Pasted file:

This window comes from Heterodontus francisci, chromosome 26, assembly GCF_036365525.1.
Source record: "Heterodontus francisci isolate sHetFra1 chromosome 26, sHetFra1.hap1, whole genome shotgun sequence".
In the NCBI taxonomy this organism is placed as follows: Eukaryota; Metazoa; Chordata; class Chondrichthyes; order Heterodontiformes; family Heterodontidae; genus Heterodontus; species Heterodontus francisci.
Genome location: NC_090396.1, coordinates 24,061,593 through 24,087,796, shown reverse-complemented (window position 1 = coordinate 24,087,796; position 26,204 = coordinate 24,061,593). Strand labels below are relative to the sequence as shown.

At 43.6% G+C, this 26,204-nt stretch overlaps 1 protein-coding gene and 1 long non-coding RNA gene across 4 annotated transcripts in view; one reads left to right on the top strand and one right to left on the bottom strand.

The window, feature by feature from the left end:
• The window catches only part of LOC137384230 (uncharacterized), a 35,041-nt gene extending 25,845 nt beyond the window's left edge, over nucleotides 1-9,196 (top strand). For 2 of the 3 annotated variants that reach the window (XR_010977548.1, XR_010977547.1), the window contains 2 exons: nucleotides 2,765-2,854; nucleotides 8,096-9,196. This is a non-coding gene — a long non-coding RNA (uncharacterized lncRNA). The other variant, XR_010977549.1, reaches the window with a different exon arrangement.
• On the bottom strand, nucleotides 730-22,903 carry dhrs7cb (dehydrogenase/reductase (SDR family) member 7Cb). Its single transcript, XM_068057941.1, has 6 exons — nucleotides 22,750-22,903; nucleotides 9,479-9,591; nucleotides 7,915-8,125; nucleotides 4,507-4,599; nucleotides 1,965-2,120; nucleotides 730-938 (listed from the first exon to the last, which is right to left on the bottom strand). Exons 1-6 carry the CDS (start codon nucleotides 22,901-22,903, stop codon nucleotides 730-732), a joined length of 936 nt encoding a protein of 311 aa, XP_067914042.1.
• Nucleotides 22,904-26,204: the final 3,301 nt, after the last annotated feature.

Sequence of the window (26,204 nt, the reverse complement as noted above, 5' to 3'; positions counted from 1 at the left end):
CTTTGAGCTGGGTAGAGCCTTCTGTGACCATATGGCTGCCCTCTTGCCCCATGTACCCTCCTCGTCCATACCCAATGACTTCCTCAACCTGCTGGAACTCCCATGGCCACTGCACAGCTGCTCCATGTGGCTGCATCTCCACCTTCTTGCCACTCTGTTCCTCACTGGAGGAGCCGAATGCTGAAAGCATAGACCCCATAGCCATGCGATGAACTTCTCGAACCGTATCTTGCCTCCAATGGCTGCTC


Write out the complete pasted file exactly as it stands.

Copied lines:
This window comes from Heterodontus francisci, chromosome 26, assembly GCF_036365525.1.
Source record: "Heterodontus francisci isolate sHetFra1 chromosome 26, sHetFra1.hap1, whole genome shotgun sequence".
In the NCBI taxonomy this organism is placed as follows: Eukaryota; Metazoa; Chordata; class Chondrichthyes; order Heterodontiformes; family Heterodontidae; genus Heterodontus; species Heterodontus francisci.
Genome location: NC_090396.1, coordinates 24,061,593 through 24,087,796, shown reverse-complemented (window position 1 = coordinate 24,087,796; position 26,204 = coordinate 24,061,593). Strand labels below are relative to the sequence as shown.

At 43.6% G+C, this 26,204-nt stretch overlaps 1 protein-coding gene and 1 long non-coding RNA gene across 4 annotated transcripts in view; one reads left to right on the top strand and one right to left on the bottom strand.

The window, feature by feature from the left end:
• The window catches only part of LOC137384230 (uncharacterized), a 35,041-nt gene extending 25,845 nt beyond the window's left edge, over nucleotides 1-9,196 (top strand). For 2 of the 3 annotated variants that reach the window (XR_010977548.1, XR_010977547.1), the window contains 2 exons: nucleotides 2,765-2,854; nucleotides 8,096-9,196. This is a non-coding gene — a long non-coding RNA (uncharacterized lncRNA). The other variant, XR_010977549.1, reaches the window with a different exon arrangement.
• On the bottom strand, nucleotides 730-22,903 carry dhrs7cb (dehydrogenase/reductase (SDR family) member 7Cb). Its single transcript, XM_068057941.1, has 6 exons — nucleotides 22,750-22,903; nucleotides 9,479-9,591; nucleotides 7,915-8,125; nucleotides 4,507-4,599; nucleotides 1,965-2,120; nucleotides 730-938 (listed from the first exon to the last, which is right to left on the bottom strand). Exons 1-6 carry the CDS (start codon nucleotides 22,901-22,903, stop codon nucleotides 730-732), a joined length of 936 nt encoding a protein of 311 aa, XP_067914042.1.
• Nucleotides 22,904-26,204: the final 3,301 nt, after the last annotated feature.

Sequence of the window (26,204 nt, the reverse complement as noted above, 5' to 3'; positions counted from 1 at the left end):
CTTTGAGCTGGGTAGAGCCTTCTGTGACCATATGGCTGCCCTCTTGCCCCATGTACCCTCCTCGTCCATACCCAATGACTTCCTCAACCTGCTGGAACTCCCATGGCCACTGCACAGCTGCTCCATGTGGCTGCATCTCCACCTTCTTGCCACTCTGTTCCTCACTGGAGGAGCCGAATGCTGAAAGCATAGACCCCATAGCCATGCGATGAACTTCTCGAACCGTATCTTGCCTCCAATGGCTGCTC